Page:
The low-cost, low-profile design replaces rotating turbine blades with wings that speed round an oval track
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Spotted: The cost of onshore wind energy has fallen steadily over the last decade. However, wind installations have also steadily increased in size, and while bigger turbines generate more energy, they also make it more difficult to secure public approval and find financing, appropriate sites, and materials. Wind company AirLoom is taking a new approach to address these challenges.
Instead of huge blades on tall towers, AirLoom’s design consists of vertically oriented, 10-metre-long wings attached to a lightweight track. The blades intercept the wind, which propels them down the track, generating power. Supported by 25-metre-tall poles arranged in an oval, the track can range in length from metres to miles, depending on the desired scale.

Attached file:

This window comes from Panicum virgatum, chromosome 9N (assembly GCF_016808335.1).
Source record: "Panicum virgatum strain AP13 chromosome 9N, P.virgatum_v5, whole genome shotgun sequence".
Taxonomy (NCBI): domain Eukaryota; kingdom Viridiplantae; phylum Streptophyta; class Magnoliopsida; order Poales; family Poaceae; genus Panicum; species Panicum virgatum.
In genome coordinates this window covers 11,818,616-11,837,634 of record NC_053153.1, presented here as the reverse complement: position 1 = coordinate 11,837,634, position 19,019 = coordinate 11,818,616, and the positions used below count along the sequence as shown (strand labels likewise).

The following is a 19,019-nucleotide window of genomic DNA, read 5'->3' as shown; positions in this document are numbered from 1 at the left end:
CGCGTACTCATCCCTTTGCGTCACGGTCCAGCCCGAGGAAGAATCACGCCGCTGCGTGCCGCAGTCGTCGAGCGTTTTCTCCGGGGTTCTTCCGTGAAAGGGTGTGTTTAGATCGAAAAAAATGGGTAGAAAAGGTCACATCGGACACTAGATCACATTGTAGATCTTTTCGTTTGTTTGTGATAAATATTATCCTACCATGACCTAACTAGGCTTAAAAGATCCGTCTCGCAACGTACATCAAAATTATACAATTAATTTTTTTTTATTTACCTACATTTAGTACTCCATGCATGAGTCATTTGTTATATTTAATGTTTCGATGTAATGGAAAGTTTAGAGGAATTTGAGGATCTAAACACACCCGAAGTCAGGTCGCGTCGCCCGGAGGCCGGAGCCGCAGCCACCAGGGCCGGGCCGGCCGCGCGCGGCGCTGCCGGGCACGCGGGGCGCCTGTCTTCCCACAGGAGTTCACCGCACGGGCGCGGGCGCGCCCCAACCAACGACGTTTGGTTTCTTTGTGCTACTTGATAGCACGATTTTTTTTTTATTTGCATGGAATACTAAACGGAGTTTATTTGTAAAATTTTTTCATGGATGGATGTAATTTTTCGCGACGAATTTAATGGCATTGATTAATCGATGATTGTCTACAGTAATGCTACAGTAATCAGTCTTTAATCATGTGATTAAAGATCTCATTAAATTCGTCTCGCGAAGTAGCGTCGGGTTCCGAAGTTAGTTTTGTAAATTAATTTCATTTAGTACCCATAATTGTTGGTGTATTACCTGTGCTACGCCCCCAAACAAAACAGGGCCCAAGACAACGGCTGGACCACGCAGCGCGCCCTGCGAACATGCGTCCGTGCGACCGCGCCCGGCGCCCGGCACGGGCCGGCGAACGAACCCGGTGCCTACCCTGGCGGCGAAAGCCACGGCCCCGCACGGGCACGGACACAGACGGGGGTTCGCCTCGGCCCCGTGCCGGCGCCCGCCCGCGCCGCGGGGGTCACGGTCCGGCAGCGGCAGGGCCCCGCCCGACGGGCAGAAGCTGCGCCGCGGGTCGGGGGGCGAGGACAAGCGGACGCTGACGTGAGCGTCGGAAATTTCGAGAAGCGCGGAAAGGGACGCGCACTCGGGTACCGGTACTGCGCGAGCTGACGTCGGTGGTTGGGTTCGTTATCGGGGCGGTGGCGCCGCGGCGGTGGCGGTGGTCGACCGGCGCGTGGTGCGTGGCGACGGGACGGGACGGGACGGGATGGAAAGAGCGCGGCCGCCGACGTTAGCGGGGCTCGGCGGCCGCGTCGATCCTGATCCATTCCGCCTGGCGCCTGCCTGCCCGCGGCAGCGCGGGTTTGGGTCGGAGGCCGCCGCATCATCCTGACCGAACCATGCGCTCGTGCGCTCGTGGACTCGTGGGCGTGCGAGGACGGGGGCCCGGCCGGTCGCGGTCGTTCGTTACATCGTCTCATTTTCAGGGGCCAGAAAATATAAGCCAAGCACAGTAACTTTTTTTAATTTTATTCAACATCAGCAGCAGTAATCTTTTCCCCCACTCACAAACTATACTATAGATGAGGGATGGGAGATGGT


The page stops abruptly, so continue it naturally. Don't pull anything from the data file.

A key advantage of the design is that it is quieter and lower profile than skyline-dominating turbines, which could help to reduce complaints about local disruption and ruined views. The system is also low-cost and modular, which means it can be deployed at different scales using a standard set of components.
AirLoom recently announced that it has secured $4 million (around €3.7 million) in seed funding. The round was led by Breakthrough Energy Ventures fund, which supports new clean technologies, with participation from Lowercarbon Capital and energy fund MCJ Collective. The money will help AirLoom scale up to the megawatt scale and full deployment.
Despite the difficult market for new wind energy projects, a number of innovations seek to make wind power more affordable. These include a low-cost, single-bladed floating turbine and small turbines for powering microgrids.
Written By: Lisa Magloff and Matthew Hempstead